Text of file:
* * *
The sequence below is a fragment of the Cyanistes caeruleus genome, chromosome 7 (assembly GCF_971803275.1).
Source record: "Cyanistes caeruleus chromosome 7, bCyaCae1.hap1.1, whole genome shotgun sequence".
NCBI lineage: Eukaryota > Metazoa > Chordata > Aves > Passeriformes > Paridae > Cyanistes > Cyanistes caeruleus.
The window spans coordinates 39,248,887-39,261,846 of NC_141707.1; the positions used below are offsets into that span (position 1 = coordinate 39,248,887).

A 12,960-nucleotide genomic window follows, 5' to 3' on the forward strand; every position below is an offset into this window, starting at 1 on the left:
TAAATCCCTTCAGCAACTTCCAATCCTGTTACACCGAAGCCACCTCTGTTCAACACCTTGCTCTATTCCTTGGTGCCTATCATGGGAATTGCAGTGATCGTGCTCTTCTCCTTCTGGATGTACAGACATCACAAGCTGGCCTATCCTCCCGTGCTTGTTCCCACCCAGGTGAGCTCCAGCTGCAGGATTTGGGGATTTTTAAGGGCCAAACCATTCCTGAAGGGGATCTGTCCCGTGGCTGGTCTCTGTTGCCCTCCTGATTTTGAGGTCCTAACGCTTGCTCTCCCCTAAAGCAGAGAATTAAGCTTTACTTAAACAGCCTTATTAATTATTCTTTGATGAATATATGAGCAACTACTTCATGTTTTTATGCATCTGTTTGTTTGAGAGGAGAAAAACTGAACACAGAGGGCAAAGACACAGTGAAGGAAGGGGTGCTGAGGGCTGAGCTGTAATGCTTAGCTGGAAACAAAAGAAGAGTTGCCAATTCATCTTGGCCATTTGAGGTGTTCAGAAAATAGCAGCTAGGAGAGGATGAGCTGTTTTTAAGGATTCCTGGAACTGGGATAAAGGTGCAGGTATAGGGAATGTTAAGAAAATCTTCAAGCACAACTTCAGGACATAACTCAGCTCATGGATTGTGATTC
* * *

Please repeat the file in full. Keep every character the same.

The sequence below is a fragment of the Cyanistes caeruleus genome, chromosome 7 (assembly GCF_971803275.1).
Source record: "Cyanistes caeruleus chromosome 7, bCyaCae1.hap1.1, whole genome shotgun sequence".
NCBI lineage: Eukaryota > Metazoa > Chordata > Aves > Passeriformes > Paridae > Cyanistes > Cyanistes caeruleus.
The window spans coordinates 39,248,887-39,261,846 of NC_141707.1; the positions used below are offsets into that span (position 1 = coordinate 39,248,887).

A 12,960-nucleotide genomic window follows, 5' to 3' on the forward strand; every position below is an offset into this window, starting at 1 on the left:
TAAATCCCTTCAGCAACTTCCAATCCTGTTACACCGAAGCCACCTCTGTTCAACACCTTGCTCTATTCCTTGGTGCCTATCATGGGAATTGCAGTGATCGTGCTCTTCTCCTTCTGGATGTACAGACATCACAAGCTGGCCTATCCTCCCGTGCTTGTTCCCACCCAGGTGAGCTCCAGCTGCAGGATTTGGGGATTTTTAAGGGCCAAACCATTCCTGAAGGGGATCTGTCCCGTGGCTGGTCTCTGTTGCCCTCCTGATTTTGAGGTCCTAACGCTTGCTCTCCCCTAAAGCAGAGAATTAAGCTTTACTTAAACAGCCTTATTAATTATTCTTTGATGAATATATGAGCAACTACTTCATGTTTTTATGCATCTGTTTGTTTGAGAGGAGAAAAACTGAACACAGAGGGCAAAGACACAGTGAAGGAAGGGGTGCTGAGGGCTGAGCTGTAATGCTTAGCTGGAAACAAAAGAAGAGTTGCCAATTCATCTTGGCCATTTGAGGTGTTCAGAAAATAGCAGCTAGGAGAGGATGAGCTGTTTTTAAGGATTCCTGGAACTGGGATAAAGGTGCAGGTATAGGGAATGTTAAGAAAATCTTCAAGCACAACTTCAGGACATAACTCAGCTCATGGATTGTGATTC